Why does Earth lose heat mainly by radiation?

1 Answer
Nov 20, 2014

Heat is transferred by three mechanisms: Conduction, Convection, and Radiation.

Conduction is the transfer of heat from one object to another when they are in direct contact. Heat from a warm glass of water is transferred into the ice cube floating in the glass. A hot mug of coffee transfers heat directly to the table it is sitting on.

Convection is the transfer of heat through the motion of a gas or fluid surrounding an object. At the microscopic level this is really just conduction between the object and the air molecules which are in contact. However, since warming of the air causes it to rise, more air is drawn toward the object which increases the rate of heat transfer. It is easier to think of this as a very different process than conduction.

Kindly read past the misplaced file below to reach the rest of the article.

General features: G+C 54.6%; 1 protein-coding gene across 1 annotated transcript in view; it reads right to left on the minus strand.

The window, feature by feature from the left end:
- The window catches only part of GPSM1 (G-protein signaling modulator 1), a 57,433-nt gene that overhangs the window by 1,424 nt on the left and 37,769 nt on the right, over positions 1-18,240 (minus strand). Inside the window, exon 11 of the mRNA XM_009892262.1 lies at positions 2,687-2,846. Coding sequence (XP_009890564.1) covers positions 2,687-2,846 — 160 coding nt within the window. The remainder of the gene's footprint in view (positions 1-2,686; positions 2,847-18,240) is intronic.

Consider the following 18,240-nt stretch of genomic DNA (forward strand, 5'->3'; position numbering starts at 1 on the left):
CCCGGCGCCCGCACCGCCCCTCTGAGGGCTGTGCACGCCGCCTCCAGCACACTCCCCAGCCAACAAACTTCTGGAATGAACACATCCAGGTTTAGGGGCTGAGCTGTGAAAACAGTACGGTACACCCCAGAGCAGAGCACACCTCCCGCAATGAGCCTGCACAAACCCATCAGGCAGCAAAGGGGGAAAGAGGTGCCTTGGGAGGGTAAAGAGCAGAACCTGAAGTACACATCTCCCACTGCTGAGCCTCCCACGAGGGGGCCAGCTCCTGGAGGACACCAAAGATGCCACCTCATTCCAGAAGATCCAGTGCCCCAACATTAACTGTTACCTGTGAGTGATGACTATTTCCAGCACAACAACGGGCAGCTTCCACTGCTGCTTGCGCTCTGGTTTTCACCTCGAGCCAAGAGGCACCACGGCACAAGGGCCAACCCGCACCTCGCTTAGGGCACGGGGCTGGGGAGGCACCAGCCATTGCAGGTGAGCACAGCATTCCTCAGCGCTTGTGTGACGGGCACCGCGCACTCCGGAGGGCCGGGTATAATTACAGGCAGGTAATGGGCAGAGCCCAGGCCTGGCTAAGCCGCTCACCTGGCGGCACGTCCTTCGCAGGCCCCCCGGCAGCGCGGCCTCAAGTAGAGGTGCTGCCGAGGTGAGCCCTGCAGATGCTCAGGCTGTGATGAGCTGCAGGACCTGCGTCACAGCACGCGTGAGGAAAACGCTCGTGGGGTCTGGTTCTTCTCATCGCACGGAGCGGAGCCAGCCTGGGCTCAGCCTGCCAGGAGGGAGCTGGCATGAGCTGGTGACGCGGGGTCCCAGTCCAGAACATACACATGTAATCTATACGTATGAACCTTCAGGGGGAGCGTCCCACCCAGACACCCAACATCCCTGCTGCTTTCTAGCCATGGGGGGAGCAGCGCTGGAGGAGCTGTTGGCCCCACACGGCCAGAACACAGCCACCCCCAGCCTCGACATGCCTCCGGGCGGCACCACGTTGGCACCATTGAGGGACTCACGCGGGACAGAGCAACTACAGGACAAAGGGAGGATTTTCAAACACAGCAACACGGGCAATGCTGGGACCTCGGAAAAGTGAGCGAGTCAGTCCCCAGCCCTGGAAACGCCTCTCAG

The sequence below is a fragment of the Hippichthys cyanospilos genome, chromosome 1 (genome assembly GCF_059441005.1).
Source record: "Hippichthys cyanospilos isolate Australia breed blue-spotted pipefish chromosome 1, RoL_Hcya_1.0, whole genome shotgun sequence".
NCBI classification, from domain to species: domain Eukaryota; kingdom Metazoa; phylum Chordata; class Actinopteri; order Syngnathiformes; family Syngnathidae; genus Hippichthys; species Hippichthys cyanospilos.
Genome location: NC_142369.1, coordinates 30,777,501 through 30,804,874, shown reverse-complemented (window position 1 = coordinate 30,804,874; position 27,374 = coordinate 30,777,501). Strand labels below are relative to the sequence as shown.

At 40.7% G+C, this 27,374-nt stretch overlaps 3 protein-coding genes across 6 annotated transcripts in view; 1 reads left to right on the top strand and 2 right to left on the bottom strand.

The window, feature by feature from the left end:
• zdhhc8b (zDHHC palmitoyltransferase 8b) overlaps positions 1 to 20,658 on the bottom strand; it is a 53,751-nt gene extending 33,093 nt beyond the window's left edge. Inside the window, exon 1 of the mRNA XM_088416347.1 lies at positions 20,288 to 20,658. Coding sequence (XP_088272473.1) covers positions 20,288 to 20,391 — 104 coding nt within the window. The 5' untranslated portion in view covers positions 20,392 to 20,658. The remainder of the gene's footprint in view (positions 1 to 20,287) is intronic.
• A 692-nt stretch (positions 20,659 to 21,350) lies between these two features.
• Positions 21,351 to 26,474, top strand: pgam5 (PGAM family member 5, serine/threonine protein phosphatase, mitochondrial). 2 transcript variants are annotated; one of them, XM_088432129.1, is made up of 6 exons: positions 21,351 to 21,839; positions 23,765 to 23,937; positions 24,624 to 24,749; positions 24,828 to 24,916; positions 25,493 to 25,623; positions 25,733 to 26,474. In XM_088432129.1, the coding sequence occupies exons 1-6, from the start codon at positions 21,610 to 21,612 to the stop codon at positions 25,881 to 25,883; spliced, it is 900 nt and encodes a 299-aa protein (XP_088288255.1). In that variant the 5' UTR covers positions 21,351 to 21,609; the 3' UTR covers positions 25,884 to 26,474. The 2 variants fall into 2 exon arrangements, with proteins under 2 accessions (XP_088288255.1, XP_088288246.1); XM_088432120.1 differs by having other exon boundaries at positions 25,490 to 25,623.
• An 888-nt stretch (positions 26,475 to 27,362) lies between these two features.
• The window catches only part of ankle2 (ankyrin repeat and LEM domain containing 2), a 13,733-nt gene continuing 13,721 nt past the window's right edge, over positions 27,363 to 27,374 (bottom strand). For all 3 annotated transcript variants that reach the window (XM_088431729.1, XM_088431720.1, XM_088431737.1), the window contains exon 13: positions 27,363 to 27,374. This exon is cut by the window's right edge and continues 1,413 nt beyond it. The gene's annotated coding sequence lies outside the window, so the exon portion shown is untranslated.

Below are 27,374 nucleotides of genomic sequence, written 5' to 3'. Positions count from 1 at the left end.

Radiation is the transfer of heat through electromagnetic waves. All objects constantly radiate energy in the infrared spectrum. If you heat them enough, they will radiate in the visible spectrum glowing red, yellow, or white depending on the temperature.

Surrounding the earth, the vacuum of space doesn't contain very much matter. The vacuum isn't perfect. There are a few molecules per square centimeter. But there just isn't very much material there. Conduction and Convection into the vacuum of space does happen, but since there is so very little material to conduct heat, it doesn't happen very much. Nothing (or almost nothing) is in contact with the earth.

The atmosphere, the clouds, and the vacuum of space are transparent to radiation. Heat energy radiated into space can pass along to the farthest reaches of the galaxy easily.